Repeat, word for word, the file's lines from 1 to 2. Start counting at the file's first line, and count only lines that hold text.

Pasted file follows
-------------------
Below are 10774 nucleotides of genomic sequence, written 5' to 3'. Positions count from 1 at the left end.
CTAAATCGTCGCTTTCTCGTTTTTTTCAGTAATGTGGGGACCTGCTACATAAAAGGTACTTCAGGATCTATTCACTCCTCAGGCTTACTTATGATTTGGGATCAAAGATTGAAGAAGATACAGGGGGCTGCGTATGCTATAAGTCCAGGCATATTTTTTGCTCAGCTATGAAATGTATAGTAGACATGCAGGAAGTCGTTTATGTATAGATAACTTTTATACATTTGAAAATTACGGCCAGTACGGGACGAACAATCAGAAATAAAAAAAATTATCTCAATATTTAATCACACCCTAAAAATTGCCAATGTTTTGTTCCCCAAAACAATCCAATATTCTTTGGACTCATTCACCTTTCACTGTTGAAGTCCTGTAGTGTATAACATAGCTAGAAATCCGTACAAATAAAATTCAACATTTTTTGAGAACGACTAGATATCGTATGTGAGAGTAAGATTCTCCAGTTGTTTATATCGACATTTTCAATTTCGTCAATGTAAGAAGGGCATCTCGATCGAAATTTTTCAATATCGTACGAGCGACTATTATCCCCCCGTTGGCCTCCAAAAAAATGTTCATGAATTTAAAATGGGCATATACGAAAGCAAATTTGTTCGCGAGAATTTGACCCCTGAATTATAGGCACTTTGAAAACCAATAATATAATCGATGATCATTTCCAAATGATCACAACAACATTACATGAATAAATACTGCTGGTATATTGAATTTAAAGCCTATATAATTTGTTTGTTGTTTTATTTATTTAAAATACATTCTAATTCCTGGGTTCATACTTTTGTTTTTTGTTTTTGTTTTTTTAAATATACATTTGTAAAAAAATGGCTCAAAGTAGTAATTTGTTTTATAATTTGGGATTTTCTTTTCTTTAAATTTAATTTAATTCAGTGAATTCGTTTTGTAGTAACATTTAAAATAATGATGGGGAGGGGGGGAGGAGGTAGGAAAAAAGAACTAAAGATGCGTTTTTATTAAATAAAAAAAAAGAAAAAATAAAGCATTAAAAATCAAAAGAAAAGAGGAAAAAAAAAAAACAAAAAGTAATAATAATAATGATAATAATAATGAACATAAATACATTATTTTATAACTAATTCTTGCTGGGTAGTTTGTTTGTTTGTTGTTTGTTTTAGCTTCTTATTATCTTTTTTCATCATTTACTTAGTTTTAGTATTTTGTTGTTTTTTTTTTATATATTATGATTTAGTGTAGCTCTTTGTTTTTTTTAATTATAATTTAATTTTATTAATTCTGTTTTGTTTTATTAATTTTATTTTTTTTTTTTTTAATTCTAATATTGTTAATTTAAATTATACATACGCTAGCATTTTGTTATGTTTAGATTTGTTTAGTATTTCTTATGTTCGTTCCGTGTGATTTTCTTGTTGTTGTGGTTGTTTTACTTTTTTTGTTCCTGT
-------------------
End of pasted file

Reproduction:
Below are 10774 nucleotides of genomic sequence, written 5' to 3'. Positions count from 1 at the left end.
CTAAATCGTCGCTTTCTCGTTTTTTTCAGTAATGTGGGGACCTGCTACATAAAAGGTACTTCAGGATCTATTCACTCCTCAGGCTTACTTATGATTTGGGATCAAAGATTGAAGAAGATACAGGGGGCTGCGTATGCTATAAGTCCAGGCATATTTTTTGCTCAGCTATGAAATGTATAGTAGACATGCAGGAAGTCGTTTATGTATAGATAACTTTTATACATTTGAAAATTACGGCCAGTACGGGACGAACAATCAGAAATAAAAAAAATTATCTCAATATTTAATCACACCCTAAAAATTGCCAATGTTTTGTTCCCCAAAACAATCCAATATTCTTTGGACTCATTCACCTTTCACTGTTGAAGTCCTGTAGTGTATAACATAGCTAGAAATCCGTACAAATAAAATTCAACATTTTTTGAGAACGACTAGATATCGTATGTGAGAGTAAGATTCTCCAGTTGTTTATATCGACATTTTCAATTTCGTCAATGTAAGAAGGGCATCTCGATCGAAATTTTTCAATATCGTACGAGCGACTATTATCCCCCCGTTGGCCTCCAAAAAAATGTTCATGAATTTAAAATGGGCATATACGAAAGCAAATTTGTTCGCGAGAATTTGACCCCTGAATTATAGGCACTTTGAAAACCAATAATATAATCGATGATCATTTCCAAATGATCACAACAACATTACATGAATAAATACTGCTGGTATATTGAATTTAAAGCCTATATAATTTGTTTGTTGTTTTATTTATTTAAAATACATTCTAATTCCTGGGTTCATACTTTTGTTTTTTGTTTTTGTTTTTTTAAATATACATTTGTAAAAAAATGGCTCAAAGTAGTAATTTGTTTTATAATTTGGGATTTTCTTTTCTTTAAATTTAATTTAATTCAGTGAATTCGTTTTGTAGTAACATTTAAAATAATGATGGGGAGGGGGGGAGGAGGTAGGAAAAAAGAACTAAAGATGCGTTTTTATTAAATAAAAAAAAAGAAAAAATAAAGCATTAAAAATCAAAAGAAAAGAGGAAAAAAAAAAAACAAAAAGTAATAATAATAATGATAATAATAATGAACATAAATACATTATTTTATAACTAATTCTTGCTGGGTAGTTTGTTTGTTTGTTGTTTGTTTTAGCTTCTTATTATCTTTTTTCATCATTTACTTAGTTTTAGTATTTTGTTGTTTTTTTTTTATATATTATGATTTAGTGTAGCTCTTTGTTTTTTTTAATTATAATTTAATTTTATTAATTCTGTTTTGTTTTATTAATTTTATTTTTTTTTTTTTTAATTCTAATATTGTTAATTTAAATTATACATACGCTAGCATTTTGTTATGTTTAGATTTGTTTAGTATTTCTTATGTTCGTTCCGTGTGATTTTCTTGTTGTTGTGGTTGTTTTACTTTTTTTGTTCCTGT